- The Washington Times - Tuesday, May 15, 2007

12:11 p.m.

TEHRAN, Iran (AP) — Iranian deputies were gathering signatures to try to form an Iranian-U.S. friendship committee in parliament to hold contacts with the U.S. Congress, legislators involved in the effort said today.

It was the first effort organized by parliament to find a way to bridge nearly three decades of estrangement between the U.S. and Iran.

It comes days after the governments of the two countries agreed to hold direct talks on one of the main issues dividing them — the conflict in Iraq.

Darioush Ghanbari, one of at least 10 deputies who has signed the document calling for the establishment of the committee, said Iranian parliamentarians were seeking to reduce tensions with America and “explain Iran’s realities to the U.S. Congress.”

The document had signatures from both hard-liners and reformists, and more signatures from the 290-member legislature were expected by the end of the day, Mr. Ghanbari said.

“In the absence of formal diplomatic relations, we seek to establish a parliamentary relationship with the U.S. Congress and fill the existing gap of contacts between the two nations,” Mr. Ghanbari, a pro-reform lawmaker, told Associated Press.

No specific number of deputies is required to form such a committee. The document signed by lawmakers will be presented to the parliament’s speaker, who has the right to accept or reject it.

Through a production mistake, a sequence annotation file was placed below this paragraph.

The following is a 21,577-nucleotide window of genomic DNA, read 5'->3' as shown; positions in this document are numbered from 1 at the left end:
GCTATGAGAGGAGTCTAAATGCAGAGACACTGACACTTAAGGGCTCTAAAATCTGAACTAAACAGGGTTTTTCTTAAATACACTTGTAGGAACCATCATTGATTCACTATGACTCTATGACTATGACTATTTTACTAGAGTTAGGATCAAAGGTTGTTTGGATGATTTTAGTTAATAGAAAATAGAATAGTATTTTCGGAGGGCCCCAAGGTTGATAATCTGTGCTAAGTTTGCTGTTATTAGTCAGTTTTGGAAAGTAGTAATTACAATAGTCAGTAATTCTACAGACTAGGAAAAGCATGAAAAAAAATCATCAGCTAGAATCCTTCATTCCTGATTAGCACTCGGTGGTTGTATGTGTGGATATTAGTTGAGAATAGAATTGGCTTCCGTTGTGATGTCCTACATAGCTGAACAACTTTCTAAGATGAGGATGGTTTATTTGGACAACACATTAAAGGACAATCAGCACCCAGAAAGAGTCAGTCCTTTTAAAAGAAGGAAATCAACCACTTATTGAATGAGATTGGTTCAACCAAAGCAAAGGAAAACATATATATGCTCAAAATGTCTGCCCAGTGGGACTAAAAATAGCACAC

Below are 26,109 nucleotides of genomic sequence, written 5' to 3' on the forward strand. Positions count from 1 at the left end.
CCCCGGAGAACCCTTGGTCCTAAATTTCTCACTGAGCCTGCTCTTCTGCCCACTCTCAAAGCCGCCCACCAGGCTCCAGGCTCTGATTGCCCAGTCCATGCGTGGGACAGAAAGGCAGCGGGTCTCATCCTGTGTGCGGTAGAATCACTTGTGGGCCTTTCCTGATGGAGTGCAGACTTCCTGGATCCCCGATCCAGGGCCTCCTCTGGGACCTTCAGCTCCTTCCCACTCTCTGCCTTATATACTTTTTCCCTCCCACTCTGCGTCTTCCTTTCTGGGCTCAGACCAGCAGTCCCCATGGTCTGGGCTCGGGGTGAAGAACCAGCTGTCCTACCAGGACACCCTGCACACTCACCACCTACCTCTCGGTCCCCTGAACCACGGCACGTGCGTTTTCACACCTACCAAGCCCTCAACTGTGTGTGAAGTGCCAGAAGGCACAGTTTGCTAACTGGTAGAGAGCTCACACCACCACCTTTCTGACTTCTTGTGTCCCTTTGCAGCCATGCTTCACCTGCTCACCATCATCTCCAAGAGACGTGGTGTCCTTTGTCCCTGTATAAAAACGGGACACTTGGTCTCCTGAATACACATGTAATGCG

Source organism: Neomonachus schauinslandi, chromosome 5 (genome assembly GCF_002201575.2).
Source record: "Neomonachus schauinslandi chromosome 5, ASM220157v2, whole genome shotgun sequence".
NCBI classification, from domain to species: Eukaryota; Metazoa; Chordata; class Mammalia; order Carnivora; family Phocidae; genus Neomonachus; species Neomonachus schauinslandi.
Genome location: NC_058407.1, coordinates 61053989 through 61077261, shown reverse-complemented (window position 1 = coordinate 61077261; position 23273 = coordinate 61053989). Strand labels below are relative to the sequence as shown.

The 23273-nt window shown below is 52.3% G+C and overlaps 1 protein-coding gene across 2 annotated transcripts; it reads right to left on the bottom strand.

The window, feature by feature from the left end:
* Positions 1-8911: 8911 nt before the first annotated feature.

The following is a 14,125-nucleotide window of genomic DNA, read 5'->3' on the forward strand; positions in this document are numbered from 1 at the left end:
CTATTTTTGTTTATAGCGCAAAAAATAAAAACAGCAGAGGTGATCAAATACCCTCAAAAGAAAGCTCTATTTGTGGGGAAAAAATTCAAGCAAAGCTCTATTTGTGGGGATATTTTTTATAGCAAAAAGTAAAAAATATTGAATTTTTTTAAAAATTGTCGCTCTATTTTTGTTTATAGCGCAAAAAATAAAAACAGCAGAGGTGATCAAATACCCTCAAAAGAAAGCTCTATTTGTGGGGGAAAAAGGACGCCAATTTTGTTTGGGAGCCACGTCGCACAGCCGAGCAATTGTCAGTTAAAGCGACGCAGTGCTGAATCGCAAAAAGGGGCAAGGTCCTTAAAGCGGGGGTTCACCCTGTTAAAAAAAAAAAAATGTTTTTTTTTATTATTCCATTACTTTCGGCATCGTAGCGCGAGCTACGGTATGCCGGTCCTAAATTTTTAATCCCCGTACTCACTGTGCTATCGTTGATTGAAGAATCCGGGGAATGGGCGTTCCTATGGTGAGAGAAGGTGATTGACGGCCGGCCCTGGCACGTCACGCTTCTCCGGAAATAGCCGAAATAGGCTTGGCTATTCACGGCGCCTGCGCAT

It was unclear what he would do. The speaker is Gholam Ali Haddad Adel, a close associate of supreme leader Ayatollah Ali Khamenei, who holds final say in all matters in Iran. Haddad Adel is considered a relative moderate among the conservatives and hard-liners who make up Iran’s top leadership, and it is likely he would consult with Ayatollah Khamenei before taking any decision.

Washington severed diplomatic ties with Tehran after Iranian militant students stormed its embassy in Tehran in 1979 to protest America’s refusal to hand over Shah Mohammad Reza Pahlavi for trial.

Ever since, talk of ties with the United States has been taboo among Iran’s hard-line clerical leadership. Hard-liners stymied cautious efforts by reformists in the late 1990s to open up contact with Americans — though the leadership has condoned occasional talks with Washington on specific issues.

One hard-line lawmaker, Saeed Aboutaleb, denounced the effort to create the friendship committee, saying today, “the nation will strike the mouth of these lawmakers.”

Ayatollah Khamenei’s stance on the committee was not known, but Iran’s acceptance of ambassador-level talks with the U.S. on improving Iraq’s security could be a sign the supreme leader sees the need for contact with the United States amid the two countries’ escalating tensions.

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